The Daily Globe - Serving Gogebic, Iron and Ontonagon Counties

Ontonagon family back in federal court

 

June 11, 2018



By JAN TUCKER

jantuck@jamadots.com

Ontonagon — The case of a gun issue between an Ontonagon family and the Michigan Department of Health and Human Services was back in federal court last week. William and Jill Johnson and Brian and Naomi Mason, of Ontonagon had sued the Michigan Department of Health and Human Services claiming the state had violated their second amendment with their requirements concerning licensing foster parents who have guns in the home.

The Johnson’s claimed they were told by DHHS officials they were denied to become a foster parents to their grandson because of the gun issue and filed the suit. Johnson is now licensed as a foster care provider and has foster children.

The DHHS filed a motion in Federal Court asking Judge Paul Maloney to dismiss the lawsuit because Johnson now has the license. The Johnson’s claim they filed the lawsuit before the license was approved. The Johnson’s claim DHHS rules classifying guns as “hazardous materials” and requiring guns and bullets stored separately in locked containers restricts their constitutional right.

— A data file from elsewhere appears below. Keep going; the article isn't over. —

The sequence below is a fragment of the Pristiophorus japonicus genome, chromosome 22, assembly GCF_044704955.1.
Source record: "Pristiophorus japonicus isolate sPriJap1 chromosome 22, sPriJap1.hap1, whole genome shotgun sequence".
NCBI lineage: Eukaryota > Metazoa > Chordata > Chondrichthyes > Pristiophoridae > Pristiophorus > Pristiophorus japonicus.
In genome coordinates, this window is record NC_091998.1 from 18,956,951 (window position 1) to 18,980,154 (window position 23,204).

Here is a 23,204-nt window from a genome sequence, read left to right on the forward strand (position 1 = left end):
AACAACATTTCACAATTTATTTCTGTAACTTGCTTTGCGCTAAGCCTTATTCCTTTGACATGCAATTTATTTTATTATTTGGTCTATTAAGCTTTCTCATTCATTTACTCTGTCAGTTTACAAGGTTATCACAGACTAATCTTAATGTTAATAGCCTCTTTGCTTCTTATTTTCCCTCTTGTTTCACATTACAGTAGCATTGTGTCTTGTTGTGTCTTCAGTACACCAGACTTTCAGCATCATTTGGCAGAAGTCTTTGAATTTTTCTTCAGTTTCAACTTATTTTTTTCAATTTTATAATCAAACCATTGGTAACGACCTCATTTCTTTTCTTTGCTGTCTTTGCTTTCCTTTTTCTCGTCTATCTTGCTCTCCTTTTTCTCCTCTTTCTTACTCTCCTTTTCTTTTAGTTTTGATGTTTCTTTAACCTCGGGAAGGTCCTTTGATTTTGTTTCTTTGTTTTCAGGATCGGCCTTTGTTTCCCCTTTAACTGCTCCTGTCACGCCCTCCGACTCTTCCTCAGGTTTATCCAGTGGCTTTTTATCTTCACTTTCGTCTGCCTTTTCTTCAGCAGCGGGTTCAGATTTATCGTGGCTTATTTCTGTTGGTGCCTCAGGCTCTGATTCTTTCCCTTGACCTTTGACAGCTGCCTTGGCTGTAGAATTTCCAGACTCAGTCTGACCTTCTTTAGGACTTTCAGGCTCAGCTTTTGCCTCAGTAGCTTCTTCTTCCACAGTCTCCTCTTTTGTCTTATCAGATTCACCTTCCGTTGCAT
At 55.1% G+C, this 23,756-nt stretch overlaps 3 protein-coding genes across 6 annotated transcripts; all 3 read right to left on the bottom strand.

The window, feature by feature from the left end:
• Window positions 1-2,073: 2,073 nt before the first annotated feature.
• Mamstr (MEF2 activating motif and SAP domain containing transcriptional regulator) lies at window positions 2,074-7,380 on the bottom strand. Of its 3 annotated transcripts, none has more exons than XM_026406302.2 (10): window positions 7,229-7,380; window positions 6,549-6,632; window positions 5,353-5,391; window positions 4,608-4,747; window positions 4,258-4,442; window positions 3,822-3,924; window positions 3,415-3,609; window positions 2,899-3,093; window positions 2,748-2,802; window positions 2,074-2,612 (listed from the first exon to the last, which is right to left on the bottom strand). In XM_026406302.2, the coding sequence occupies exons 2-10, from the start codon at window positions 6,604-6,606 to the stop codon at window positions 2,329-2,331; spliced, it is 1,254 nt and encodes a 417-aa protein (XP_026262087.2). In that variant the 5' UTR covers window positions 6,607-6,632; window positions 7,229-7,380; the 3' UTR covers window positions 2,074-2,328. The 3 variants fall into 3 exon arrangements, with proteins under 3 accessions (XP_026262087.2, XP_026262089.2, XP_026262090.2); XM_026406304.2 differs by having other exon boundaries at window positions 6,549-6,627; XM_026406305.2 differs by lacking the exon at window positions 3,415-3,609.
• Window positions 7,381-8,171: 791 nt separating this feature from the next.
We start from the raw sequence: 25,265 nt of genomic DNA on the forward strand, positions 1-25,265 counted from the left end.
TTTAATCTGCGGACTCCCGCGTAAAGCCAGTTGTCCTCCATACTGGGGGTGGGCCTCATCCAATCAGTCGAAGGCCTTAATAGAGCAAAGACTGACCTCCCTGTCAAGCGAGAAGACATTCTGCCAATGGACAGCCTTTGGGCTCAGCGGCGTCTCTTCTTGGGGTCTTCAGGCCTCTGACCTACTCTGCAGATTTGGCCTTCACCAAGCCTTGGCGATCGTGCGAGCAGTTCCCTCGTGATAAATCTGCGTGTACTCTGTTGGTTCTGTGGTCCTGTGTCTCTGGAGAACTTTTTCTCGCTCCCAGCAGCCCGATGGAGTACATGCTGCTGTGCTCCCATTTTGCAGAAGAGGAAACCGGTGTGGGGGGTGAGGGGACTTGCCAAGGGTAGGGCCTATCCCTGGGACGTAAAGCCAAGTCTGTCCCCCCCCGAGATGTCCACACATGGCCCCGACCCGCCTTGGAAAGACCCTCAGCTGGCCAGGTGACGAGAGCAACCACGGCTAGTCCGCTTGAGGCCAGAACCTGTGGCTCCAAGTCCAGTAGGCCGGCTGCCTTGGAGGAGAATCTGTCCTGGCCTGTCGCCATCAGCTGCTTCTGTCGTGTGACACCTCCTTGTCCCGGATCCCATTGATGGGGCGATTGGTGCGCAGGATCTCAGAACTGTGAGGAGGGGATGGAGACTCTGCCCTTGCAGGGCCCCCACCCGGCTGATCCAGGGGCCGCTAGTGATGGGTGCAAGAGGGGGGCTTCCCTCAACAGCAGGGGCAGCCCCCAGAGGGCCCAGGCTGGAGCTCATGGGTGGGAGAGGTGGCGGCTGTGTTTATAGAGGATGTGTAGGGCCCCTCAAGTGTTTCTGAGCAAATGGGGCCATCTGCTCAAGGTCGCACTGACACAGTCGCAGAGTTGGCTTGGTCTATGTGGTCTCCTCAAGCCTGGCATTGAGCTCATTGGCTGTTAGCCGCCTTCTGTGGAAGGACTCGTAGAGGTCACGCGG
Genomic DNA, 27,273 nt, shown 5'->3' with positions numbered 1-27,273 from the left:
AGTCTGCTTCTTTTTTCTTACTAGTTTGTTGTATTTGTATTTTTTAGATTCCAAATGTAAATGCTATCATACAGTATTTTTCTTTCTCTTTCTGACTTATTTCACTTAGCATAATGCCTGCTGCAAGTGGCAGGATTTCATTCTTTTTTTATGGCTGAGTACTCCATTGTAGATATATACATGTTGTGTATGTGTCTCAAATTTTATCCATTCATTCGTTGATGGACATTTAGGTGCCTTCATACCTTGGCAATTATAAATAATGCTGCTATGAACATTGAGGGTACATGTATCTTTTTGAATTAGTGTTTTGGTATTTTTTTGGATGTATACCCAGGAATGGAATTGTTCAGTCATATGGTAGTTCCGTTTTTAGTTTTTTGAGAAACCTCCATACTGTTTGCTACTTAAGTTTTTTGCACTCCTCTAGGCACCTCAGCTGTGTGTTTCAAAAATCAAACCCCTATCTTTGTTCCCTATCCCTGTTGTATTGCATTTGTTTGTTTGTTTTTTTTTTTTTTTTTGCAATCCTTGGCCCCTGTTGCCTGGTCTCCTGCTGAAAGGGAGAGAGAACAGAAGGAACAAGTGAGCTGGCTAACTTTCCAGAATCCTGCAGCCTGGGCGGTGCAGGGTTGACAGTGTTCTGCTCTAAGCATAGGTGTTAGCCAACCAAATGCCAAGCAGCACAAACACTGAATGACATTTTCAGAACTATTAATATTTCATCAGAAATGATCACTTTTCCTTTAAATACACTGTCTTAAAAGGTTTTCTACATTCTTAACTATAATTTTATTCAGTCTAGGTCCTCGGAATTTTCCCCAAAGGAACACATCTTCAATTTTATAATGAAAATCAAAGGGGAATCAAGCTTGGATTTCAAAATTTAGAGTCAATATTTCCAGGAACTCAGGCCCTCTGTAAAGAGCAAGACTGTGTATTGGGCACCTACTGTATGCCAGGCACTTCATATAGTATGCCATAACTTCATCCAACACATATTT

The DHHS attorney claimed this rule did not mean what it purports to mean and even if it did, it would not restrict the Johnson’s right to defend themselves. Johnson said the Judge went through a scenario that if someone lives in a rural area and someone breaks into their home, the owner would need to open the safe, get the firearm, then go to a different room, open another safe to get the ammunition and then put them together.

Oral arguments went on in the Kalamazoo court for over 90 minutes.

Maloney did not make a decision on the issue, but ordered both sides to submit a brief and gave them more time to brief the issue of “scrutiny.” The DHHS, Johnson said, wants the case to be argued under intermediate or rational scrutiny. The Johnson’s want it judged under “strict” scrutiny. According to the definition, “strict scrutiny” is a form of judicial review that courts use to determine the constitutionality of an issue.

The decision on scrutiny will be decided by the judge after the briefs are filed.

 
 

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